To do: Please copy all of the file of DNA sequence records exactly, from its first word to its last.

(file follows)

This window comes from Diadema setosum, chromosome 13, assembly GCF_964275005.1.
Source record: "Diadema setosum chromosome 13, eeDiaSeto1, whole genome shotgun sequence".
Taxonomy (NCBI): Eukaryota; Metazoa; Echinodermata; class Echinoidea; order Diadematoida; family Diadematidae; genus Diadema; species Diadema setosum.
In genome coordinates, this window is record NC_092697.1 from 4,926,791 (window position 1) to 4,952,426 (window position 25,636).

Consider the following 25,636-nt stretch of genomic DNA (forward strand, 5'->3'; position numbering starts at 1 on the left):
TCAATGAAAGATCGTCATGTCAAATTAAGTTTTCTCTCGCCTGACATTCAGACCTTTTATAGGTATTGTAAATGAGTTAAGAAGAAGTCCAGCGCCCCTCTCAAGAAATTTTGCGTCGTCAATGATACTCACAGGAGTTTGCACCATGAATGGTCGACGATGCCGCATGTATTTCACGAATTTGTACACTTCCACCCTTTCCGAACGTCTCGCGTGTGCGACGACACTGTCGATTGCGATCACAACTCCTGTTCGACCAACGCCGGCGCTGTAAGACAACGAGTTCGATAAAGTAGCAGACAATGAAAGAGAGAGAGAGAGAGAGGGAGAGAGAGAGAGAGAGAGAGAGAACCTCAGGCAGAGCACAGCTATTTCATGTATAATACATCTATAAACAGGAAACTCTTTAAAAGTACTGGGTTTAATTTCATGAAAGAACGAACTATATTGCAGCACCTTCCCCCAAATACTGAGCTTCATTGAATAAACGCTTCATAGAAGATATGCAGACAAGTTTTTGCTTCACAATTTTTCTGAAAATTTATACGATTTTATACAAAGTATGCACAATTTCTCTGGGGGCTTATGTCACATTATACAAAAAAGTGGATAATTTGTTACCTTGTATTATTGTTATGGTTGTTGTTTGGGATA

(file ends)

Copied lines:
This window comes from Diadema setosum, chromosome 13, assembly GCF_964275005.1.
Source record: "Diadema setosum chromosome 13, eeDiaSeto1, whole genome shotgun sequence".
Taxonomy (NCBI): Eukaryota; Metazoa; Echinodermata; class Echinoidea; order Diadematoida; family Diadematidae; genus Diadema; species Diadema setosum.
In genome coordinates, this window is record NC_092697.1 from 4,926,791 (window position 1) to 4,952,426 (window position 25,636).

Consider the following 25,636-nt stretch of genomic DNA (forward strand, 5'->3'; position numbering starts at 1 on the left):
TCAATGAAAGATCGTCATGTCAAATTAAGTTTTCTCTCGCCTGACATTCAGACCTTTTATAGGTATTGTAAATGAGTTAAGAAGAAGTCCAGCGCCCCTCTCAAGAAATTTTGCGTCGTCAATGATACTCACAGGAGTTTGCACCATGAATGGTCGACGATGCCGCATGTATTTCACGAATTTGTACACTTCCACCCTTTCCGAACGTCTCGCGTGTGCGACGACACTGTCGATTGCGATCACAACTCCTGTTCGACCAACGCCGGCGCTGTAAGACAACGAGTTCGATAAAGTAGCAGACAATGAAAGAGAGAGAGAGAGAGAGGGAGAGAGAGAGAGAGAGAGAGAGAACCTCAGGCAGAGCACAGCTATTTCATGTATAATACATCTATAAACAGGAAACTCTTTAAAAGTACTGGGTTTAATTTCATGAAAGAACGAACTATATTGCAGCACCTTCCCCCAAATACTGAGCTTCATTGAATAAACGCTTCATAGAAGATATGCAGACAAGTTTTTGCTTCACAATTTTTCTGAAAATTTATACGATTTTATACAAAGTATGCACAATTTCTCTGGGGGCTTATGTCACATTATACAAAAAAGTGGATAATTTGTTACCTTGTATTATTGTTATGGTTGTTGTTTGGGATA